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J Womens Health (Larchmt). 2016 May;25(5):422-7. doi: 10.1089/jwh.2015.5706. Epub 2016 Apr 20.

Change in Provider Beliefs Regarding Cervical Cancer Screening Intervals After an Educational Intervention.

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1 Division of Cancer Prevention and Control, Centers for Disease Control and Prevention , Atlanta, Georgia .
2 Division of Health and Analytics, Battelle , Seattle, Washington.



Current cervical cancer screening guidelines include the option of lengthening the screening interval to 5 years for average-risk women aged 30-65 years when screened with Pap and human papillomavirus (HPV) test (co-test). Because many providers are reluctant to extend screening intervals, we launched an educational intervention to promote recommended screening practices. The study objective was to assess changes in provider attitudes and beliefs to extending screening intervals among low-income women.


The study was conducted in 15 clinics in Federally Qualified Health Centers in Illinois. Providers in the intervention arm received a multicomponent educational intervention. Fifty-six providers (nā€‰=ā€‰29 intervention and nā€‰=ā€‰27 control) completed baseline and 12-month follow-up surveys assessing beliefs and intentions about extending screening intervals.


The 12-month assessment showed providers in the intervention arm were significantly more likely than those in the control arm to recommend a 3-year screening interval (guideline recommendation at time of study) with a normal co-test result. Providers who received the intervention were significantly more likely to agree that routine co-testing is the best way to screen for cervical cancer, that extending the screening interval would be good, easy, and beneficial, and to disagree that the increased screening interval would cause patients to lose contact with the medical system.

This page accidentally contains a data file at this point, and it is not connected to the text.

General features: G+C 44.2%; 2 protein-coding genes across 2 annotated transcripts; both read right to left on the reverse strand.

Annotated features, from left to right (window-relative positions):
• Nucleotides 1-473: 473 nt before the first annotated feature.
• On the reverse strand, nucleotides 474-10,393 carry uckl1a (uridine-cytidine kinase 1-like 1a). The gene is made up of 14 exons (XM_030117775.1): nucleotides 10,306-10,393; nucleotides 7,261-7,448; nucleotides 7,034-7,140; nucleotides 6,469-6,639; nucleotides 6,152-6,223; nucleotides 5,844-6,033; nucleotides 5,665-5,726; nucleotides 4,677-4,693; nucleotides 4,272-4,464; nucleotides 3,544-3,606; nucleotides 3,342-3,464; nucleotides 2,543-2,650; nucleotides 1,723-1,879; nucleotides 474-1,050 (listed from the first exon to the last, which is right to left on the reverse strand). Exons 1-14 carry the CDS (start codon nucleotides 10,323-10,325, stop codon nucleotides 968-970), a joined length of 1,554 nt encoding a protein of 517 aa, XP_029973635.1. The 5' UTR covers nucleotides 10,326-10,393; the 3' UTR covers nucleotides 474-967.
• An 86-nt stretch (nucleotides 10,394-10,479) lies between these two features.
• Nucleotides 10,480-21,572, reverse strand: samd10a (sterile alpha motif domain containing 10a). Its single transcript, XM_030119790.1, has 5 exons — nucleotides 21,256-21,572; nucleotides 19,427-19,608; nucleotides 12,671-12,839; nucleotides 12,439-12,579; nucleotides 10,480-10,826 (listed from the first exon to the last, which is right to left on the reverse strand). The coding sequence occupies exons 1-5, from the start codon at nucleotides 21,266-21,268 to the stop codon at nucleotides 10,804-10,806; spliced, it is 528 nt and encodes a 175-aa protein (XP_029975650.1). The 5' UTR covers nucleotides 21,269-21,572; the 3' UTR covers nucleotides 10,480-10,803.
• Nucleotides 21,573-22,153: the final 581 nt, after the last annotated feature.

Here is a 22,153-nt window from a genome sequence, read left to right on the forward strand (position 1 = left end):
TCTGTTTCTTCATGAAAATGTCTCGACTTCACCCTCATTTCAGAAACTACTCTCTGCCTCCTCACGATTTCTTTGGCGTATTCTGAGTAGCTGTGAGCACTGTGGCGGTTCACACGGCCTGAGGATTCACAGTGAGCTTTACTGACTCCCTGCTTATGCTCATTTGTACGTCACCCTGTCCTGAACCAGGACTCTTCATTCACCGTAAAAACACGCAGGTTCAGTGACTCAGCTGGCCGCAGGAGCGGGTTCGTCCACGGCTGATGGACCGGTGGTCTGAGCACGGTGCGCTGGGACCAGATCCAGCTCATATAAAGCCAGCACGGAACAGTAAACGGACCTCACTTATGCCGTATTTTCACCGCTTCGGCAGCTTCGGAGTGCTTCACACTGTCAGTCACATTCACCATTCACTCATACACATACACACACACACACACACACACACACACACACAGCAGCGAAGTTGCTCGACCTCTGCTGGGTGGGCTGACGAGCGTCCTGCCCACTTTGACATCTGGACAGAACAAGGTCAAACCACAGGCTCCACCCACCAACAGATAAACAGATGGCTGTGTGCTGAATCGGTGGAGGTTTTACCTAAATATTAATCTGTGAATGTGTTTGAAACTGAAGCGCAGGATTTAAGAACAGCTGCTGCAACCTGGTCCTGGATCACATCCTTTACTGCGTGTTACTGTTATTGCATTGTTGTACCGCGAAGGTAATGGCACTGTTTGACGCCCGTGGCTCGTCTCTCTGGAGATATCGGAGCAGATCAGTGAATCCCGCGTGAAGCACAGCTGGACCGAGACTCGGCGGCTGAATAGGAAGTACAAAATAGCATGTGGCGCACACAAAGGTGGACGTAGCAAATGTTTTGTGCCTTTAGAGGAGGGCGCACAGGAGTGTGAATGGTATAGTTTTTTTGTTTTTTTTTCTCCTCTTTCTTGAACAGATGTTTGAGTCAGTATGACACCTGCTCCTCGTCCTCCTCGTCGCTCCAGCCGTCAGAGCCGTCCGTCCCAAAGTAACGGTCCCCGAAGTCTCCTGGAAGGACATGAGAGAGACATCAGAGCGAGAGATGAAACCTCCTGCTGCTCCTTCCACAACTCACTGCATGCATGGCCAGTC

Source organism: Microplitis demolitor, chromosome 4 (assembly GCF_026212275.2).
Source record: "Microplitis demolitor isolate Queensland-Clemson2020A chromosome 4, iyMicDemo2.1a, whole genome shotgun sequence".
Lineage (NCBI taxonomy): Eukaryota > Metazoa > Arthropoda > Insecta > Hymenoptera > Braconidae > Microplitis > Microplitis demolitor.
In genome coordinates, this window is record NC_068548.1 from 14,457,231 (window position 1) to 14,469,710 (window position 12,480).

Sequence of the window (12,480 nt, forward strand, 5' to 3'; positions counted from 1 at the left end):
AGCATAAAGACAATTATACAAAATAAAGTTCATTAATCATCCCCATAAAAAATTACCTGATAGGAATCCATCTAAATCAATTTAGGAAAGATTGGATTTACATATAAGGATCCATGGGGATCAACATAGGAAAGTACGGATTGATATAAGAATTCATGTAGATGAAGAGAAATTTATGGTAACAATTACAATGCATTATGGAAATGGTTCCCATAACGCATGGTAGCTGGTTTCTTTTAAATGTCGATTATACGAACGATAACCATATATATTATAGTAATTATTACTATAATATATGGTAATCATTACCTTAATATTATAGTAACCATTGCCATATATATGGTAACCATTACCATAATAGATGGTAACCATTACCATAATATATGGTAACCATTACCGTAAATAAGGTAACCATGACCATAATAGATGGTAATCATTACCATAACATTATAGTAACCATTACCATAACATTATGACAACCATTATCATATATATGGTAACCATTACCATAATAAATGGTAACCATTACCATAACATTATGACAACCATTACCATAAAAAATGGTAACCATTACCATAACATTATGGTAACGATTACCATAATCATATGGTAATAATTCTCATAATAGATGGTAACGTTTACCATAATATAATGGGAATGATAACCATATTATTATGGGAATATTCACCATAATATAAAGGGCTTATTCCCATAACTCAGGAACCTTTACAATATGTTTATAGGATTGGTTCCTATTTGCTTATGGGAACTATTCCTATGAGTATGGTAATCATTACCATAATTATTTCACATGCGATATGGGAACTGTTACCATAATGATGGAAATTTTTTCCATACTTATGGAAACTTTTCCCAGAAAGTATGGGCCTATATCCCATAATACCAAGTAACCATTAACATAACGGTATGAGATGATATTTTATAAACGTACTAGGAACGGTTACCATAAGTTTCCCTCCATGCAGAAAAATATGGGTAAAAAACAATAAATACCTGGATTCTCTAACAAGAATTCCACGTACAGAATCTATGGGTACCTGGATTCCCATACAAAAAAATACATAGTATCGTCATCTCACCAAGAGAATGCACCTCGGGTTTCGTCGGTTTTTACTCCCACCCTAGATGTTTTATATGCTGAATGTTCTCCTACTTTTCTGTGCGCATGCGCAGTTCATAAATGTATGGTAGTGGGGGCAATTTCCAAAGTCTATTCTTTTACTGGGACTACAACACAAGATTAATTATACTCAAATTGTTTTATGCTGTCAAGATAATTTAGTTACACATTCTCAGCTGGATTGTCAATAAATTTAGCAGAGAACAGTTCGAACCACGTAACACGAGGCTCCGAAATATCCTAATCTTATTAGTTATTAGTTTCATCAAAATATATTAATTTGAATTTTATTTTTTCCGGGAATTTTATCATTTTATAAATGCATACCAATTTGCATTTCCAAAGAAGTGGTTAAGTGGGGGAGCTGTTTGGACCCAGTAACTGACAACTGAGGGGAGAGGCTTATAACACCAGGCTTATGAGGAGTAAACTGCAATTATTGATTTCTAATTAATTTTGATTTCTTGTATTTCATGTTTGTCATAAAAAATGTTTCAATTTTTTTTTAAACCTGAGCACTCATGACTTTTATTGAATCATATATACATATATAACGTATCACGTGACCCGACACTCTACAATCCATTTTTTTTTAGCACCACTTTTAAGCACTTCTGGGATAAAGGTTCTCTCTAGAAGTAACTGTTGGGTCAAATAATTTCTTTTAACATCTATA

Educating providers on the natural history of HPV infection and cervical cancer and the benefits of extended intervals increased their willingness to follow guidelines. This study provides evidence that an educational intervention delivered with HPV testing materials may be effective in encouraging appropriate cervical screening intervals.

[Indexed for MEDLINE]

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